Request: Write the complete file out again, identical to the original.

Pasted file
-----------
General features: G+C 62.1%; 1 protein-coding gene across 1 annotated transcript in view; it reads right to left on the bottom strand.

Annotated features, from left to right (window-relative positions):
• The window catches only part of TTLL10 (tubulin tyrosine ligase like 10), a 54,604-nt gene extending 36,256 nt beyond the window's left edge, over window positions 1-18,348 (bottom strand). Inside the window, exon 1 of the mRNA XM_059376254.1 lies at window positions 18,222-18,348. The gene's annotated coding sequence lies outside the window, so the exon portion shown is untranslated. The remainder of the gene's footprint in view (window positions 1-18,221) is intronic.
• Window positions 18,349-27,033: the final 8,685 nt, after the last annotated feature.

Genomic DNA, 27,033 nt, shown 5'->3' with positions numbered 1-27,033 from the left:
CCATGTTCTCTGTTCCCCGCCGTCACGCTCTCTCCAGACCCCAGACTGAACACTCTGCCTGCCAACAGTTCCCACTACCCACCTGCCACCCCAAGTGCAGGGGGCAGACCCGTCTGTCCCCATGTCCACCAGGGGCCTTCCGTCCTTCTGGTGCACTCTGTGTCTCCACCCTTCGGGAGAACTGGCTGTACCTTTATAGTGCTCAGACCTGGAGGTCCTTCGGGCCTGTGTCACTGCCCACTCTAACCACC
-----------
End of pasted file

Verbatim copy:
General features: G+C 62.1%; 1 protein-coding gene across 1 annotated transcript in view; it reads right to left on the bottom strand.

Annotated features, from left to right (window-relative positions):
• The window catches only part of TTLL10 (tubulin tyrosine ligase like 10), a 54,604-nt gene extending 36,256 nt beyond the window's left edge, over window positions 1-18,348 (bottom strand). Inside the window, exon 1 of the mRNA XM_059376254.1 lies at window positions 18,222-18,348. The gene's annotated coding sequence lies outside the window, so the exon portion shown is untranslated. The remainder of the gene's footprint in view (window positions 1-18,221) is intronic.
• Window positions 18,349-27,033: the final 8,685 nt, after the last annotated feature.

Genomic DNA, 27,033 nt, shown 5'->3' with positions numbered 1-27,033 from the left:
CCATGTTCTCTGTTCCCCGCCGTCACGCTCTCTCCAGACCCCAGACTGAACACTCTGCCTGCCAACAGTTCCCACTACCCACCTGCCACCCCAAGTGCAGGGGGCAGACCCGTCTGTCCCCATGTCCACCAGGGGCCTTCCGTCCTTCTGGTGCACTCTGTGTCTCCACCCTTCGGGAGAACTGGCTGTACCTTTATAGTGCTCAGACCTGGAGGTCCTTCGGGCCTGTGTCACTGCCCACTCTAACCACC